Jaz: If you mean do I think he’s one very sharp detective, quite true. He’s also one gorgeous hunk of a man, a little rough around the edges, but honest as the day is long. He’s totally devoid of pretense, someone you can always count on to come through for you.

Chester: In addition to your helping with Sid’s case, he got pretty heavily involved with your problem at home, didn’t he?
Jaz: Yes, there’s a dear couple who lives with me. They’ve been family employees since I was a kid. When their grandson got into trouble, Sid came to the rescue.

Chester: Do I detect something a little more than a purely business relationship?
Jaz: We’ve become very close friends. And this part is off the record. I wouldn’t object to pushing the relationship to a new level, but I think Sid needs to find some inner peace before he’s ready to break out of his shell. He needs to come to terms with his past.

Chester: Didn’t you introduce him to some good law enforcement contacts?
Jaz: You refer to the Miss Demeanor and Five Felons Poker Club. We meet irregularly with a Metro homicide detective, a patrol sergeant, a retired newspaper police reporter, and a former Criminal Court Judge. They’re great friends, and Sid has found they can be quite helpful.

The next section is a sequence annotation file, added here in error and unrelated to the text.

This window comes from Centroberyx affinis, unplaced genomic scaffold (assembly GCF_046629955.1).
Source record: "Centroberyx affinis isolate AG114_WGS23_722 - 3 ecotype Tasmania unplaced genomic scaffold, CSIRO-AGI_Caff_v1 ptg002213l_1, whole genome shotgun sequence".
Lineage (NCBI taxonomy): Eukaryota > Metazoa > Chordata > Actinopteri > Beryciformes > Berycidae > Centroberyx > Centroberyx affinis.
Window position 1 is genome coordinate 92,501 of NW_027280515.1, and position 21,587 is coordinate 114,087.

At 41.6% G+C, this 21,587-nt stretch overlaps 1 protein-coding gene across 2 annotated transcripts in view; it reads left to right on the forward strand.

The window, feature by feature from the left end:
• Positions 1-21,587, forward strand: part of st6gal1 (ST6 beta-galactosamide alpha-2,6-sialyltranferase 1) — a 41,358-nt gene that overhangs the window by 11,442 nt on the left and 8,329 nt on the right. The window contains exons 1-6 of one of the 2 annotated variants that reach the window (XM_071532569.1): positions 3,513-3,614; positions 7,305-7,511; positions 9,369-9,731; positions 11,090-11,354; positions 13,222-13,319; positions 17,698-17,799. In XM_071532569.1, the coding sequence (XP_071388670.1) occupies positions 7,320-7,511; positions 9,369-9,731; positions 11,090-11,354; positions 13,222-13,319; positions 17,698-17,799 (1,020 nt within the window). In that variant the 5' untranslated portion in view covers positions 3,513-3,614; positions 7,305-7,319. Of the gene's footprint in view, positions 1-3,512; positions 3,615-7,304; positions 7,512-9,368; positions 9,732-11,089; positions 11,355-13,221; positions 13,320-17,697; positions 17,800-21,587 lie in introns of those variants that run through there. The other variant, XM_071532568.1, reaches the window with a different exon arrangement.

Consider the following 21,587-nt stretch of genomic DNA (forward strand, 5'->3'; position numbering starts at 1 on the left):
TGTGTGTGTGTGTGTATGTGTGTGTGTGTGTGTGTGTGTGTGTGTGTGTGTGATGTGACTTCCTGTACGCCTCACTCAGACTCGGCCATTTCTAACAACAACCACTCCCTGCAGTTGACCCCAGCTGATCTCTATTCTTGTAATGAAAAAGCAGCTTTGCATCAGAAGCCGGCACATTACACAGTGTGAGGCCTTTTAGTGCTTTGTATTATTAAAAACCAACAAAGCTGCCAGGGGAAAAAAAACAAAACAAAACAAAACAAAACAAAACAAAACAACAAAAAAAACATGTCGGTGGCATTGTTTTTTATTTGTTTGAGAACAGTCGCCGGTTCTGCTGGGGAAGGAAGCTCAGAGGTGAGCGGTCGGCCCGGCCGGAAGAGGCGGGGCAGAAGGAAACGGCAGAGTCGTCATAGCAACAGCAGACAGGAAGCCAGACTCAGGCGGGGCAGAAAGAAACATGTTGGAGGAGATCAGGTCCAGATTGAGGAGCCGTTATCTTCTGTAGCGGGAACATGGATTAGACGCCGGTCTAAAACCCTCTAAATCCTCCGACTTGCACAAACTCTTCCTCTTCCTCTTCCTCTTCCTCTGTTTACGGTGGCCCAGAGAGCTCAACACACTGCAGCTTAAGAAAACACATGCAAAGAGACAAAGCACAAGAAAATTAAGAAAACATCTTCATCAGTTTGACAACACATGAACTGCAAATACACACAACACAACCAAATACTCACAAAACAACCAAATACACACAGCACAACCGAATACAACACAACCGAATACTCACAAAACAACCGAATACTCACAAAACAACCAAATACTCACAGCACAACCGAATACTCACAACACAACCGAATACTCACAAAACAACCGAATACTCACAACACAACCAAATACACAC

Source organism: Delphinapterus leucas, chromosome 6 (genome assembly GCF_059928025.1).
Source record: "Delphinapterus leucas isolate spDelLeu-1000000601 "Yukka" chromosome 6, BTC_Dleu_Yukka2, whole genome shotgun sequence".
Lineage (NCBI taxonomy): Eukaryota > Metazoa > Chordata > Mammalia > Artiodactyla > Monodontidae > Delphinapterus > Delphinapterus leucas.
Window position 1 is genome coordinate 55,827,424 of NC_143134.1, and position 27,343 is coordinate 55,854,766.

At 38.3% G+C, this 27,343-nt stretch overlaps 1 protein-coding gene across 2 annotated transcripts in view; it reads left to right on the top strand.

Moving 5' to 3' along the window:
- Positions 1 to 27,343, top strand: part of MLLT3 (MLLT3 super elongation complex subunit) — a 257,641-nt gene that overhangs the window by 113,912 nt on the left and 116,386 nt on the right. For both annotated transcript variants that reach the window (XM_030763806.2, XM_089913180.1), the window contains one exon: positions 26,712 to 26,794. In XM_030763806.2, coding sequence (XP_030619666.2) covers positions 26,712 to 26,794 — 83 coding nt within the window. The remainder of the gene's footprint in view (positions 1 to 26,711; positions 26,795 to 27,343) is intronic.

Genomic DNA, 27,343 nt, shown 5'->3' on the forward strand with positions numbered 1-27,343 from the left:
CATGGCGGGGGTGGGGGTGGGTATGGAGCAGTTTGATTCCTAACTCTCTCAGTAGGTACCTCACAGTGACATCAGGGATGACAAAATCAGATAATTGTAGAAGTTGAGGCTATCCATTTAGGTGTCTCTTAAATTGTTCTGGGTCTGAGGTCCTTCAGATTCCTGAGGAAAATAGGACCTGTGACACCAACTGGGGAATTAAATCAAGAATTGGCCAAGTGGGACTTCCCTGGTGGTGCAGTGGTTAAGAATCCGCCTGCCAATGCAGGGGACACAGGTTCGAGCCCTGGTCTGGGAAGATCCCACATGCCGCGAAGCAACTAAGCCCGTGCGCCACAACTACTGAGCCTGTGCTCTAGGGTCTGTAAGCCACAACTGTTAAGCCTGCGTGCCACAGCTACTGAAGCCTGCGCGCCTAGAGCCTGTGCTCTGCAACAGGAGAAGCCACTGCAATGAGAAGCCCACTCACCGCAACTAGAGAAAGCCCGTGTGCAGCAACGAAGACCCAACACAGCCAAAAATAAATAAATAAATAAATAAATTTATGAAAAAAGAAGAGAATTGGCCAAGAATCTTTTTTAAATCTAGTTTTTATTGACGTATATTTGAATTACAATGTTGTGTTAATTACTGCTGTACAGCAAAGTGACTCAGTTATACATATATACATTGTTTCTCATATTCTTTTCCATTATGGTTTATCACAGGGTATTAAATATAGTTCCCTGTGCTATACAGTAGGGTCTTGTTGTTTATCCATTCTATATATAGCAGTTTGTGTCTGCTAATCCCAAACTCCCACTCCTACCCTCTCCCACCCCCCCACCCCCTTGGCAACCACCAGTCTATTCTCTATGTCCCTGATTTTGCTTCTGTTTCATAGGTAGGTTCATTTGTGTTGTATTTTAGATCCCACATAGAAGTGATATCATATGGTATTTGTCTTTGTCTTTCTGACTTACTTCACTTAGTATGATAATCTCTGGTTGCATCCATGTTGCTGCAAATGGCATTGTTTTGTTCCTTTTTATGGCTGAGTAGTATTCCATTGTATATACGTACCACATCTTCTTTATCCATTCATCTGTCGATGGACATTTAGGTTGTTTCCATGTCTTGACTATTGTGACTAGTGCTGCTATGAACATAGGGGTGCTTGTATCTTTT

Chester: And what’s in store for Jasmine LeMieux as a private investigator?
Jaz: That depends on Sid. I’m only interested in working cases where he needs my help. I have resources he doesn’t possess, including computer savvy to dig out information not easily accessible.

Chester: I’m sure he’ll find ample opportunity to use your services in the future. Thanks for talking with us, Miss LeMieux. I wish you much success.
Jaz: Hey, speaking of which, you won’t mind if I succeeded in selling a few books, would you?

I guess I could use her help as well as anybody else's. Anyway, that's all for now.

2 comments:

Ben Bremlut said...

Glad to see this blog is active again!

Chester Campbell said...

Thanks, Ben Bremlut, I decided to give it a whirl again. Problem is it takes awhile to compose a post. Back in my newspaper days, I learned to type quite fast. That skill continued for many years, but now my typing has become a disaster. Hardly a sentence goes by that I don't have to go back and correct the spelling of a word or so. But I'll keep on whacking away at the keyboard.